Smothering (food)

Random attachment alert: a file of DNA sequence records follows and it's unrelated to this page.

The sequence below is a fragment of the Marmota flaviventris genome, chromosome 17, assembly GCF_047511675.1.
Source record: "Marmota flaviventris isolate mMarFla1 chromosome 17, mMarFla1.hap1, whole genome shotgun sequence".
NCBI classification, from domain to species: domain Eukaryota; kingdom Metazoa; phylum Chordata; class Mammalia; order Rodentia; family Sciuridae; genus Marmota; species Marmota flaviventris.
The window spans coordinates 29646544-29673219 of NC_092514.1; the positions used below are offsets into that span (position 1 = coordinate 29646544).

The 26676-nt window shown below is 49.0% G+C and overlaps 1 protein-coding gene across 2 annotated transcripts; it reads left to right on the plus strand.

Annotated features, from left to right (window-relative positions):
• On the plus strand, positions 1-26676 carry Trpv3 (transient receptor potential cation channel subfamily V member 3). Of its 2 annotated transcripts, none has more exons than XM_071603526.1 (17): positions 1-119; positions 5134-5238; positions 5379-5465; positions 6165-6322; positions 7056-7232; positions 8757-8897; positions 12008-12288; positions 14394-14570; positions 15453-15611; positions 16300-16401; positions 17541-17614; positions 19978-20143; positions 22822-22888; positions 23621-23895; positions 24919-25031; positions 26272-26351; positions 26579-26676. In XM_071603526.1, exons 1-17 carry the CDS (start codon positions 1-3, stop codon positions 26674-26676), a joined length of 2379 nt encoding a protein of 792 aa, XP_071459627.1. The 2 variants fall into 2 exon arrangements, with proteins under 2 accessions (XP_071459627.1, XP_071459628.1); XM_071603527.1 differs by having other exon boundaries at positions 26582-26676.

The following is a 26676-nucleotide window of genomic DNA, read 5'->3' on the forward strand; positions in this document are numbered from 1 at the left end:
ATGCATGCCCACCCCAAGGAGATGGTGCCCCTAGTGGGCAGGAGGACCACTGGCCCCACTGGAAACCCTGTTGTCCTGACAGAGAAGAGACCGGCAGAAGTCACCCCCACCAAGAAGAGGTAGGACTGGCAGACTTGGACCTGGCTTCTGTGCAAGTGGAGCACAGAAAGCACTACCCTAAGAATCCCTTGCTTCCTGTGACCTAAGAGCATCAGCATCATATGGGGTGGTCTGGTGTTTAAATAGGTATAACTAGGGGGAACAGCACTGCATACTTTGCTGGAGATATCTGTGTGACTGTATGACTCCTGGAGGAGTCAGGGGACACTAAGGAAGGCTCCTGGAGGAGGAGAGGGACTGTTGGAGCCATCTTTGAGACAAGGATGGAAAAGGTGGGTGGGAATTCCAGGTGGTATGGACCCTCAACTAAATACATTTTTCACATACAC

Smothering meat, seafood or vegetables is a cooking technique used in both Cajun and Creole cuisines of Louisiana. The technique involves cooking in a covered pan over low heat with a small amount of liquid.[1] The meat dishes cooked in this fashion are typically served over boiled or steamed white rice as a rice and gravy, while the vegetables are typically served as side dishes. This method of food preparation involves using the Maillard reaction to "brown" the meat or vegetables and then deglazing with stock or water and simmering the mixture over low heat for an extended period of time. It is often done in a cast iron pot or dutch oven, so the heat can be evenly applied and distributed.[2] [edit]Meat A large variety of meats are "smothered" in South Louisiana cuisine, including both domestic animals and wild game.[3] Domestic animals cooked in this fashion include chicken, domestic duck, pork, beef (including such organs as the liver), and domestic rabbit. Wild game commonly cooked in this fashion include squirrel, rabbit, nutria rat, feral pig, woodcock, wild duck, and venison. [2] Originally a dish made from cheap cuts of meat favored by farmers and laborers, popular versions of the dish such as "smothered steak" and "smothered pork roast" are served throughout Acadiana at local "plate lunch houses".[4] Raised on Rice and Gravy, a 2009 documentary film by Conni Castille and Allison Bohl, chronicles the prevalence of the dish at local plate lunch houses and its enduring popularity in local cuisine In French, the word "etouffee" means "smothered".[3] Etouffee can be made using different shellfish, the most popular version of the dish being Crawfish Etouffee, although shrimp is also used. Originally etouffee was a popular dish in the Acadiana area surrounding Breaux Bridge. In the late twentieth century a waiter at the popular Bourbon Street restaurant Galatoire's brought the dish in to his employer to try. The dish was added to their menu and others restaurants in the city soon followed, with the dish gaining in popularity with local and tourists alike. Many Cajun restaurant owners claim that etouffee is the most popular dish on their menus.[6] [edit]Vegetables Varieties of vegetables cooked by smothering include cabbage,[7] okra, potatoes and corn. The vegetables are kept from burning by the addition of animal fats or oils, or the addition of meat products such as salt pork or andouille